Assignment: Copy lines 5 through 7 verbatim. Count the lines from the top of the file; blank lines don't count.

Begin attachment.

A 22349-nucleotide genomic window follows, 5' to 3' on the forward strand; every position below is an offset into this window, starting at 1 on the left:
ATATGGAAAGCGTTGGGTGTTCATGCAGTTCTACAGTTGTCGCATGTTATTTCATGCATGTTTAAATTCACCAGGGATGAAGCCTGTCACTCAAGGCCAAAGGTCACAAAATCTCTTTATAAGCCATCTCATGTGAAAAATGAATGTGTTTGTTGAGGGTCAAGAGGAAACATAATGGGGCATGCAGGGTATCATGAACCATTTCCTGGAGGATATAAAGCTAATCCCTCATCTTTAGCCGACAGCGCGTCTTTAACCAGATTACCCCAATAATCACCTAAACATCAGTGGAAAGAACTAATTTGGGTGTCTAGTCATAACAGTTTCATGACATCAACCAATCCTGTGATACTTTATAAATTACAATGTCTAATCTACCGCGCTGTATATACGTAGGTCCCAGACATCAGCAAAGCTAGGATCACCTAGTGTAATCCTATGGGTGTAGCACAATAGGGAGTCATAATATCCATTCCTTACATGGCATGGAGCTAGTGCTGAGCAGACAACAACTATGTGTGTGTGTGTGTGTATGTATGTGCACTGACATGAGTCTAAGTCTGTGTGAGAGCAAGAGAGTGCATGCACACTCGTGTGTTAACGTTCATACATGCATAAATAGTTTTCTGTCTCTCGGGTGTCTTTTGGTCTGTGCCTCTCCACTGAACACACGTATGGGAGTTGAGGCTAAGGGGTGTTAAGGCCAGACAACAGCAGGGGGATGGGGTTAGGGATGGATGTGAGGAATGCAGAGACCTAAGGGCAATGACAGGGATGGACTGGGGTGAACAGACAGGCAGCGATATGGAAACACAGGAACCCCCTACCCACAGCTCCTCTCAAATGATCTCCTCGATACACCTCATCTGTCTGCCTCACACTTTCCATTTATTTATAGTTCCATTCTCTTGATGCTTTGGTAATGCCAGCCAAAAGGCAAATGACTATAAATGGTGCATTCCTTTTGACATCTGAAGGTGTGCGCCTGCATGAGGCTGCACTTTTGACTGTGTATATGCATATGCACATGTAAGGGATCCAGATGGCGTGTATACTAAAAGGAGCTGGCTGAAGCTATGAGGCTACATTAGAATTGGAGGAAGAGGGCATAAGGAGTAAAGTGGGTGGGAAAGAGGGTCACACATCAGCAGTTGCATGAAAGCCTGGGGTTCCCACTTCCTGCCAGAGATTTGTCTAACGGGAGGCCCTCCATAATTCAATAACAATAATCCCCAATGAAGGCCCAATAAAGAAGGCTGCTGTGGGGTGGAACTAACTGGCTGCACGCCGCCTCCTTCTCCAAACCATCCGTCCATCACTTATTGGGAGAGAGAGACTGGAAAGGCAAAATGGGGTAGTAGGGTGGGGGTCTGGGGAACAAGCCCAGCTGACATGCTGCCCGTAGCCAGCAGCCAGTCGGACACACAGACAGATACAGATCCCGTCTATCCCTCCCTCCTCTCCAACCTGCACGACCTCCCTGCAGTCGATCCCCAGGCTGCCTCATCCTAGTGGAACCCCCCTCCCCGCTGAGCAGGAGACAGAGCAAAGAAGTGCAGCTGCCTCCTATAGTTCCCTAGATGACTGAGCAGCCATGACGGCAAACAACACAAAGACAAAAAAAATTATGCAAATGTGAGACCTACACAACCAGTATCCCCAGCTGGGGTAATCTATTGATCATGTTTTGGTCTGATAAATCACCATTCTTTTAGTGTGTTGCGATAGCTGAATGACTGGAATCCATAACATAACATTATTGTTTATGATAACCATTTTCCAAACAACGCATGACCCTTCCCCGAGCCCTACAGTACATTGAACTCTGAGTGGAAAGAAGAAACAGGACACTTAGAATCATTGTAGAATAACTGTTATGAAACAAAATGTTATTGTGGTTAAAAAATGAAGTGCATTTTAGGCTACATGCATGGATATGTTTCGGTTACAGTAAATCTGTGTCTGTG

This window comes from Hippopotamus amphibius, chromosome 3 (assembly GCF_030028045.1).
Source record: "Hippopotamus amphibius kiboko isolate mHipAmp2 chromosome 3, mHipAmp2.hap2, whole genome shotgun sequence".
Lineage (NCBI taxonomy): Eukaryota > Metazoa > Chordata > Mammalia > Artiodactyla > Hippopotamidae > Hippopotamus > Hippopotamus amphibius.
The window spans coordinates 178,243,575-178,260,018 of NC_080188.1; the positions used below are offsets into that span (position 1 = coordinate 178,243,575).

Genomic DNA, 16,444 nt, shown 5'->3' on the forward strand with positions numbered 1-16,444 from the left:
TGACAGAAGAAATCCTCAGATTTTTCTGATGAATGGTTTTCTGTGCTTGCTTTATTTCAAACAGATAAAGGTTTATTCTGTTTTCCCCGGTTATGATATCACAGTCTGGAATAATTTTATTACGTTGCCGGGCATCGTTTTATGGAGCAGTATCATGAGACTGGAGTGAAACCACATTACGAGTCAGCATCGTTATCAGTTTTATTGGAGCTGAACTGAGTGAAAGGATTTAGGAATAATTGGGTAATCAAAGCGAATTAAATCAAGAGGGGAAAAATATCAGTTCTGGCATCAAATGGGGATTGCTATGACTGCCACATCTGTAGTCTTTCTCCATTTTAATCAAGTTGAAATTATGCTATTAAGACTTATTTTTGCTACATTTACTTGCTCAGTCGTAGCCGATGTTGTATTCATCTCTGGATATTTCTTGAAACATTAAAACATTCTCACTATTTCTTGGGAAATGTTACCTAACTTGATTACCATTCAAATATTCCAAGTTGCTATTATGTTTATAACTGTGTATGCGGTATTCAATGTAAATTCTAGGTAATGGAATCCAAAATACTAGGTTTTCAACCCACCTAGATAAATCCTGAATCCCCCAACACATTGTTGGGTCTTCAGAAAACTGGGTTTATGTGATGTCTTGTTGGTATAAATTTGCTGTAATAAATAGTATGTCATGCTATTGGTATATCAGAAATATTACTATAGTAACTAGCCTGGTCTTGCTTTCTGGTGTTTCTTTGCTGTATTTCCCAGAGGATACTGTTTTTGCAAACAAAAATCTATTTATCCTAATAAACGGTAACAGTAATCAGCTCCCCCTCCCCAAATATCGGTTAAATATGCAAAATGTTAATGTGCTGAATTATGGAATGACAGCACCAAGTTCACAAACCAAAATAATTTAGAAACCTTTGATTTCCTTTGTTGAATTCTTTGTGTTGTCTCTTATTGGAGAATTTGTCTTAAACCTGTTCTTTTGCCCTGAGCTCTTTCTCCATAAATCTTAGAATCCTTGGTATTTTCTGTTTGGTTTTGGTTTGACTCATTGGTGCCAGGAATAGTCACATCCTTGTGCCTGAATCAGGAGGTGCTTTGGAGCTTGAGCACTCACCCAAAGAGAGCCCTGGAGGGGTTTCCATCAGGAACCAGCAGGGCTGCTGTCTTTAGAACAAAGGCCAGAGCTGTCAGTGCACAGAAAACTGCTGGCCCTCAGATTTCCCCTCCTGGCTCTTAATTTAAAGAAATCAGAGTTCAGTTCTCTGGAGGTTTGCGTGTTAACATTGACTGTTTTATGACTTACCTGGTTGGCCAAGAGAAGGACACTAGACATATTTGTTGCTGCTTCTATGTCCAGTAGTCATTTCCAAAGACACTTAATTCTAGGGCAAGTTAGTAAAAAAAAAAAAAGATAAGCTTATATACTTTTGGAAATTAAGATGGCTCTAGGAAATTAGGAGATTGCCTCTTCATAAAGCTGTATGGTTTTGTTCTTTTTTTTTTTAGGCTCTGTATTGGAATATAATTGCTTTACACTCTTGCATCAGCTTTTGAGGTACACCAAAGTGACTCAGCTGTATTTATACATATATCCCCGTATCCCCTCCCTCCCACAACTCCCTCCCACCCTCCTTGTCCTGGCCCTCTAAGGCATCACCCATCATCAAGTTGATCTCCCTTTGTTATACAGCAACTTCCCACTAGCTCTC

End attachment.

Lineage (NCBI taxonomy): Eukaryota > Metazoa > Chordata > Mammalia > Artiodactyla > Hippopotamidae > Hippopotamus > Hippopotamus amphibius.
The window spans coordinates 178,243,575-178,260,018 of NC_080188.1; the positions used below are offsets into that span (position 1 = coordinate 178,243,575).

Genomic DNA, 16,444 nt, shown 5'->3' on the forward strand with positions numbered 1-16,444 from the left: